I’m picking Democrats in the June 5 primary election.
My main political goal before early voting begins May 7 is to door knock my precinct until I make contact with everyone who might vote. It’s a tricky business this cycle.
Not only is there a six-way contest for the gubernatorial nomination, the secretary of state nomination is contested. Our state senate district has four primary candidates and the board of supervisors has three candidates for two positions. With one exception, former Iowa Democratic Party chair Andy McGuire, I like them all.
From the perspective of knocking a neighbor’s door, no one size fits all, and that changes my role to one of telling/reminding people there is a primary election and encouraging them to use voting as a way to ease the frustrations of living in Iowa in a time of Republican power. I believe it will go well since my canvass targets are mostly registered Democrats.
I’m making my own contact list and crafting my own message, as my picks are unlikely to be everyone’s picks. I won’t be parroting campaign slogans or policy points during my canvass. Outside of a couple of candidates providing their campaign literature, the message will be my own. It can become muddled if I’m not careful. The main interest is to foster good feelings and relationships among Democrats while hopefully nominating some of my candidates in the primary. I don’t know how it’s going to go, but this home-made canvass should be fun.
I support John Norris for governor. He has the breadth and depth of experience needed to guide the state through recovery from the disaster governance of Terry Branstad and Kim Reynolds. It’s going to take multiple election cycles to recover and Norris acknowledges this and has a plan to do it. Second, his policies are aligned closely with Democratic values. However, this election is less about policy and more about leadership. Norris is ready to lead.
There is an unspoken criticism that Norris is part of the old guard of Democratic governance. I view that as a positive. He understands Democrats need to win more than Johnson County and other urban areas to win the gubernatorial general election. He has been around long enough to know how it can be done. By any standard, he has been a political insider at the highest level, with his spouse, Jackie Norris, serving as Michelle Obama’s first White House chief of staff, and John serving in the U.S. Department of Agriculture under President Obama. Some view political insiders as “establishment” politicians, but that description is 1). untrue, and 2). if it were true, more asset than liability in 2018.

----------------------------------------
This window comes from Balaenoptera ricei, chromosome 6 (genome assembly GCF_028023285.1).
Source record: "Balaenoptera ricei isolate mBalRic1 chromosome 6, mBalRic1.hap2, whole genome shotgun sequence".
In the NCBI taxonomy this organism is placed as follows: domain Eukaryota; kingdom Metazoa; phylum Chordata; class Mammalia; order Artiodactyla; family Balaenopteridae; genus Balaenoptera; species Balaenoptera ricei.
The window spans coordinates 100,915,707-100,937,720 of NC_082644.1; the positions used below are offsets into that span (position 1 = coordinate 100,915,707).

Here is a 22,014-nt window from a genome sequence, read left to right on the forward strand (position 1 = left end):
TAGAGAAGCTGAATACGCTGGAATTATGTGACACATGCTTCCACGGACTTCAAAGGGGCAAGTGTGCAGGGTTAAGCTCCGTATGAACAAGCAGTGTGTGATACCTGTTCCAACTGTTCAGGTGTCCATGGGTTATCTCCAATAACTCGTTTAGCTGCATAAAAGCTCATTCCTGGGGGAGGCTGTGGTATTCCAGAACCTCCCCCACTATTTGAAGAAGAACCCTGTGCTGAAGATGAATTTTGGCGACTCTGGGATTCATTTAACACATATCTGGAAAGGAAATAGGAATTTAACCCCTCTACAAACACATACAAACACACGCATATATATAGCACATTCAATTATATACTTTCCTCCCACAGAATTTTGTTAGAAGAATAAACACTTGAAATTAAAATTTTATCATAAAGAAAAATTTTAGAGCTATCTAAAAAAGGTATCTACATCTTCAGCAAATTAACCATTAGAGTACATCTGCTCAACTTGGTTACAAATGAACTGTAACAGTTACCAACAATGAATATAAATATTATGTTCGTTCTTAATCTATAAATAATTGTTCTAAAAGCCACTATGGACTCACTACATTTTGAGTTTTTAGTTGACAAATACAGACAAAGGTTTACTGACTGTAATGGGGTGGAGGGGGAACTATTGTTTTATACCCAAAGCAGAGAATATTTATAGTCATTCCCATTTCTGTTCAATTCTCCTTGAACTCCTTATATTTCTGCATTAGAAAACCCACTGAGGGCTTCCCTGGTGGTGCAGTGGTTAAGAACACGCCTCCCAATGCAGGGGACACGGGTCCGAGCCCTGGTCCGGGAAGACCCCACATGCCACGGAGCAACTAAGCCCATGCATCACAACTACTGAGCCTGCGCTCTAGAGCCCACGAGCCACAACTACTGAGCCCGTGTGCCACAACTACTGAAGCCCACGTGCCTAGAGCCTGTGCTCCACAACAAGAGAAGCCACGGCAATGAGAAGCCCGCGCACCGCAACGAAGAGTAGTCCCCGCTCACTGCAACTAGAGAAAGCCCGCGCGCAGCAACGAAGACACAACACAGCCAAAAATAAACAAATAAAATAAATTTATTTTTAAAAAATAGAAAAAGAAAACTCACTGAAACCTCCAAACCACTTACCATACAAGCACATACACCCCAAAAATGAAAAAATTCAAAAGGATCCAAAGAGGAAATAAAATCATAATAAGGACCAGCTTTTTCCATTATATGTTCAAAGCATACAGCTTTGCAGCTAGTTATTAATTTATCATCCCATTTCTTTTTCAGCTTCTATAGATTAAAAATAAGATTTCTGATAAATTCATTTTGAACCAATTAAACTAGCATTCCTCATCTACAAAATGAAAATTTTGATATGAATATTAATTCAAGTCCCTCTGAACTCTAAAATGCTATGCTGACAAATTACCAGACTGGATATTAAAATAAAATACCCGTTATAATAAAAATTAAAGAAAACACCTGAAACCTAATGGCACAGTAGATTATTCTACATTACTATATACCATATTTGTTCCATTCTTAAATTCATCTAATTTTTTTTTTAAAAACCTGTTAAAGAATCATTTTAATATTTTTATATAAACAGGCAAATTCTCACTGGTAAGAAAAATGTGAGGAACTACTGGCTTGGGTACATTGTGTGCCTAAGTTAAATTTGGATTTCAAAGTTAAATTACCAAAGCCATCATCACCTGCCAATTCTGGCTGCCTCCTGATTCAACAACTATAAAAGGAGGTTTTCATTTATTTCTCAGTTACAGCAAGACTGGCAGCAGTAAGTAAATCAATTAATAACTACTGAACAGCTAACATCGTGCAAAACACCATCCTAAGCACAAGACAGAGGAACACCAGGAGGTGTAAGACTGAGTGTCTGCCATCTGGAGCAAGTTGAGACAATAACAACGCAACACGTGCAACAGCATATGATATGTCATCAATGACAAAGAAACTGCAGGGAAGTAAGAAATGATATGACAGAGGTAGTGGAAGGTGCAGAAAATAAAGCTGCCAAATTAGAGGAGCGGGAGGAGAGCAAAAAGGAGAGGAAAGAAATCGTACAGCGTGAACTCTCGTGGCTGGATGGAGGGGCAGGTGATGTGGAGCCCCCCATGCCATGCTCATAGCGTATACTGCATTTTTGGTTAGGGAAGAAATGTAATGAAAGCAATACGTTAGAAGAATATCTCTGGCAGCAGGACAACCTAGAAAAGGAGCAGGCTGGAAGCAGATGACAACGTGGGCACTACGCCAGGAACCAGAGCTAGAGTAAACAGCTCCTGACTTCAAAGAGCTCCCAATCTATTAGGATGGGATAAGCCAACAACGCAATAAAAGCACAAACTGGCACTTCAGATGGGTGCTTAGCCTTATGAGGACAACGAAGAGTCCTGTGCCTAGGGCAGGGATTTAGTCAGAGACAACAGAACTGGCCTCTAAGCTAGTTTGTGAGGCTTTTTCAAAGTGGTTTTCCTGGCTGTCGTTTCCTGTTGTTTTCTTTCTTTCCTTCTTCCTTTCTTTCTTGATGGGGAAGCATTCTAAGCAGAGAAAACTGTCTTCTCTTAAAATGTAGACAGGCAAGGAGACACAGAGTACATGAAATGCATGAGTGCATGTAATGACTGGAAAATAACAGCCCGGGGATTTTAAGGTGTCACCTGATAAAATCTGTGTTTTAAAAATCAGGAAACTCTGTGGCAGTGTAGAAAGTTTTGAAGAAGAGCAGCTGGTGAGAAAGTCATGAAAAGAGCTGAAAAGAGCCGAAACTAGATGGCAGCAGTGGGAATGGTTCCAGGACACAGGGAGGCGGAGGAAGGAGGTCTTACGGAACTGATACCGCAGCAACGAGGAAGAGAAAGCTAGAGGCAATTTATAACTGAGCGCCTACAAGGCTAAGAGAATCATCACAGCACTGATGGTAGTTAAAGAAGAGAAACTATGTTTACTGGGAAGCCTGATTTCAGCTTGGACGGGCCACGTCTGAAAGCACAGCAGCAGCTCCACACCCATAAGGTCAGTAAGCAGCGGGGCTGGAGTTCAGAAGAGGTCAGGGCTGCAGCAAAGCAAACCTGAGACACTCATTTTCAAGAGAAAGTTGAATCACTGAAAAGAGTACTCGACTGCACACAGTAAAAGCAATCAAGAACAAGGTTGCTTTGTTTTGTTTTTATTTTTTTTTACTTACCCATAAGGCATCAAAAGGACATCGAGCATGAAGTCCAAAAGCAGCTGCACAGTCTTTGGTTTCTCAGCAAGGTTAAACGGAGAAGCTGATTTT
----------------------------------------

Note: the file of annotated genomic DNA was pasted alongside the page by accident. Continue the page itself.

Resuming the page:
Perhaps adding to his primary campaign’s challenges, Norris is focusing attention on rural Iowans. While primary votes may be in more urban areas, Republican strength includes small towns and rural Iowa. Norris has a plan to make Democrats competitive there again. It’s a plan I believe and hope will work in the primary.
I support Deidre DeJear for secretary of state. While Jim Mowrer ran unsuccessfully for congress in both the third and fourth districts in recent election cycles, there is nothing to indicate anything has changed for him in a statewide race. DeJear would bring a fresh perspective and needed Democratic views regarding inclusion in voting.
I support Zach Wahls for state senate district 37. Wahls is working harder than any of the three other candidates for state senate. He is also doing the right kind of work, which during a primary election is making voter contact. If he works that hard to get elected, he will work for constituents in the legislature. From observing how he’s conducted his campaign, he’s leaving no Democrat behind and that’s what the district needs in their representative in the Iowa Senate.
I support Janelle Rettig and Mike Carberry for county supervisor. This pick was the hardest because many of my friends are picking Pat Heiden, with some bullet voting. I profiled all three candidates here, here and here. I know all three candidates better than many politicians and believe any two of them will serve the interests of voters. We have to choose.
There was never a question I would support Janelle Rettig. Some characterize her as argumentative. She does her own research from a distinct viewpoint and maintains an independent voice on the board. She is not afraid to argue for what she believes is the right course for the county. I respect and value those qualities in her and on the board, even when I disagree with her.
I came around to supporting Mike Carberry again. As I explained to another candidate’s campaign manager, Mike and I have a long relationship, I helped him get elected to his first term, and as a voice for environmental issues he is closely aligned with mine. I explained part of this history here. Why did I hesitate? There were multiple stories from credible sources complaining about Carberry. Most notable of these was at the county Planning and Zoning Commission’s April 9 public meeting during a discussion of the County Comprehensive Plan. While unconventional, and sometimes wrong on positions he has taken, he is not afraid to argue for what he believes it the right course for the county. The board of supervisors has been better with Carberry as a member and that is why I’m voting for him.
How does one parse these picks while door knocking Democrats without getting people mad? There is enough unbelievably bad stuff going on with Republican governance that any freckles on Democrats won’t matter one bit in the general election.